Total Pageviews

Wednesday, 17 April 2013

Rites of Life and Death - The Symbolism of Thatcher's Funeral

Since the death of former Prime Minister Margaret Thatcher a little over ten days ago (is that really all it is), Britain seems to have existed in an almost no mans land, with some in mourning but plenty more it seems rejoicing. Rejoicing may in fact be the wrong word to use, for it is really more about turning their backs on what has been and looking forward to what is and what will be. What will be is as always down to us.

The funeral then being today brought Britons and foreigners out on to the streets in droves. While I was unable to attend myself and would not really have wanted to, I did feel it was important to view at least bits of it, and tune in to the energy field that was created. This was easier for me perhaps than most, being spiritually sensitive as I am. The environment in which I work also played a part, for as one would expect, many of the residents of the care home where I work wanted very much to view the procession and the service that followed. The Activities Organiser then duly went around the home, which is divided into five self contained units, switching on the televisions as she went, and spending time with various residents in turn who were affected by what they saw.

It was difficult then given these circumstances not to feel the energy field that was created, and which will I suspect remain in London if not the home where I work, for a while. The music echoed throughout the house, as did the televisions in various residents rooms, for some chose to remain in their own space rather than watching in the communal lounges on the big screen. These smaller televisions when combined in close range with a much larger one, created a strange echo effect whereby the sound could be heard in tandem, but with a slight time delay, almost like a faint echo. I guess that Maggie herself will also leave somewhat of an echo, a harking back for some to the "good old days", but a warning perhaps for more of what should not have been and should for them not transpire again.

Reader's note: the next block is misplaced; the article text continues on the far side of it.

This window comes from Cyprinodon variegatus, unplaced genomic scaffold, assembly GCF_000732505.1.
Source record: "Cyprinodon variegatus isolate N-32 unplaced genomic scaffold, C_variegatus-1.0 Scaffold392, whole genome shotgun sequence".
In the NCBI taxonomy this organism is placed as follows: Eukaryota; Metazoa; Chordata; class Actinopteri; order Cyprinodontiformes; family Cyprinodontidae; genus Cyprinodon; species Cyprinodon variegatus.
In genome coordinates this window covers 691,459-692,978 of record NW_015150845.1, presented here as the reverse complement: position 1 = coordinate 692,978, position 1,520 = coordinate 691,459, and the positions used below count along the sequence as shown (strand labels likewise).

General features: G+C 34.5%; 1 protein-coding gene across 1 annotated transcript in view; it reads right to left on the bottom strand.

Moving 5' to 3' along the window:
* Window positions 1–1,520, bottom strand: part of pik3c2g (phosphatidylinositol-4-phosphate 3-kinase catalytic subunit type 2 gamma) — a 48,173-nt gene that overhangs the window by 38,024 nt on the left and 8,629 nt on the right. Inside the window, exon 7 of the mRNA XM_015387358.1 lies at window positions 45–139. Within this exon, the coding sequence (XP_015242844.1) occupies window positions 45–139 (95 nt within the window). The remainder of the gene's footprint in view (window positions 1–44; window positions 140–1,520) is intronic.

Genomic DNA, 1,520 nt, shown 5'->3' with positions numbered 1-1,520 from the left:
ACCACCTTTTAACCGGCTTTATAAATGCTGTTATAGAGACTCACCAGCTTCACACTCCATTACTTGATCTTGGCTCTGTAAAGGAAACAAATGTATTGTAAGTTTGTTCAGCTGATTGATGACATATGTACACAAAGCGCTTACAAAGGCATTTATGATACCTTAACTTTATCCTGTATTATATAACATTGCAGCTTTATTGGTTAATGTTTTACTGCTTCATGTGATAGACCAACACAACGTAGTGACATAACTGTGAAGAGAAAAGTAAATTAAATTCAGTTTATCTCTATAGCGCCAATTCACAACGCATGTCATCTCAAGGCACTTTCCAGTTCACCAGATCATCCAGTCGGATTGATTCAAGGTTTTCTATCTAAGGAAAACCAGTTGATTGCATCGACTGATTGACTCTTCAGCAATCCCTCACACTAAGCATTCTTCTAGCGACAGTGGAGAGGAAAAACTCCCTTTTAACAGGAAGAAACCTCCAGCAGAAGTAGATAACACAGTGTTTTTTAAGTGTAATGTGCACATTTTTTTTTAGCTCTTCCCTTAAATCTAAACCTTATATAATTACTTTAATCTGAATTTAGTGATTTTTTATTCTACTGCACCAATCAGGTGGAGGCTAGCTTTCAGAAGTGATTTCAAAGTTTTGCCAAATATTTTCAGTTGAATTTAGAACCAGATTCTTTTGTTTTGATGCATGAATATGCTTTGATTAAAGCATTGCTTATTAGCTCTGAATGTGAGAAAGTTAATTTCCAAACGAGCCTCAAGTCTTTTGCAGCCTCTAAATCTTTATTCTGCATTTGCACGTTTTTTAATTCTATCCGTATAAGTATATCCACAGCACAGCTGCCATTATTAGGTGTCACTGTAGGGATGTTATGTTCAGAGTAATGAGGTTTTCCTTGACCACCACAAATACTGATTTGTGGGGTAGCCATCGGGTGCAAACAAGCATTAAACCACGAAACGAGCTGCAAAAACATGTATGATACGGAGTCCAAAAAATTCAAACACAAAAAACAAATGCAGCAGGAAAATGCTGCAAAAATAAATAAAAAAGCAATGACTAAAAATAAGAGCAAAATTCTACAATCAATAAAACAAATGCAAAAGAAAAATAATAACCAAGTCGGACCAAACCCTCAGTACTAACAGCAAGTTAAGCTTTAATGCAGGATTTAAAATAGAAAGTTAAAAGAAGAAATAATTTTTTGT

Maggie was always going to a controversial figure and it would be fair to say that she created as much controversy in death as she did in life. While I have the greatest empathy with her family and those who were close to her (I have lost both of my own parents and so know exactly what it feels like), I also have empathy with those who suffered as a result of her policies. I know that there are plenty who benefited from what she did through the ability to buy their council houses and so on, but there were also plenty who suffered as a result of the other things that she did, closing the mines for example and taking power away from the unions, which has led to a gradual erosion of workers rights. In the final analysis though, what we have to look at is whether the numbers who suffered outweigh those that benefited. While it is impossible to say for sure, I suspect very much that the former does indeed outweigh the latter.

Of course what matters now is to look to the future rather than the past, and this for me is what the funeral was really about. I was aware from various forms of social media and of course the mainstream press that protesters planned to turn their backs to the coffin as it was paraded through the streets, which at first glance would seem a highly disrespectful thing to do, but when one looks at the symbolism of this one can see this act in an altogether different light. I feel that it was important to both face the coffin and turn our backs, for the front and back of the body represent both the past and the present. By facing the coffin we were symbolically paying our respects and acknowledging at the same time the grief which was felt by many. By turning our backs as well we were also acknowledging the suffering of those who bore the brunt of the dark side of her policies, but also saying that that is now behind us, and we no longer have to experience the shadow of this pain. It is time now to move forwards away from this pain and into a new era of light, where everything changes, and change of course it will, for in politics as in life, that is the nature of the beast. Politics is after all, if nothing else about life itself and our highest ideals as to what life should be and is about, in two words, equality and fairness. In order though to create that fairness, we first needed to experience its opposite - inequality and injustice. Thatcherism was thus the means through this will be achieved, a necessary part of our own evolution.

This is then not a time for complacency, and neither is it a time for silence, the communication around these issues needs though to be done in the right way, through peaceful protest and honest, reasoned and intelligent debate. The winds of change are blowing across Britain and there is nothing that those who choose to cling on to the old ways can do to stop that, no matter how much they try to convince themselves otherwise.

No comments:

Post a Comment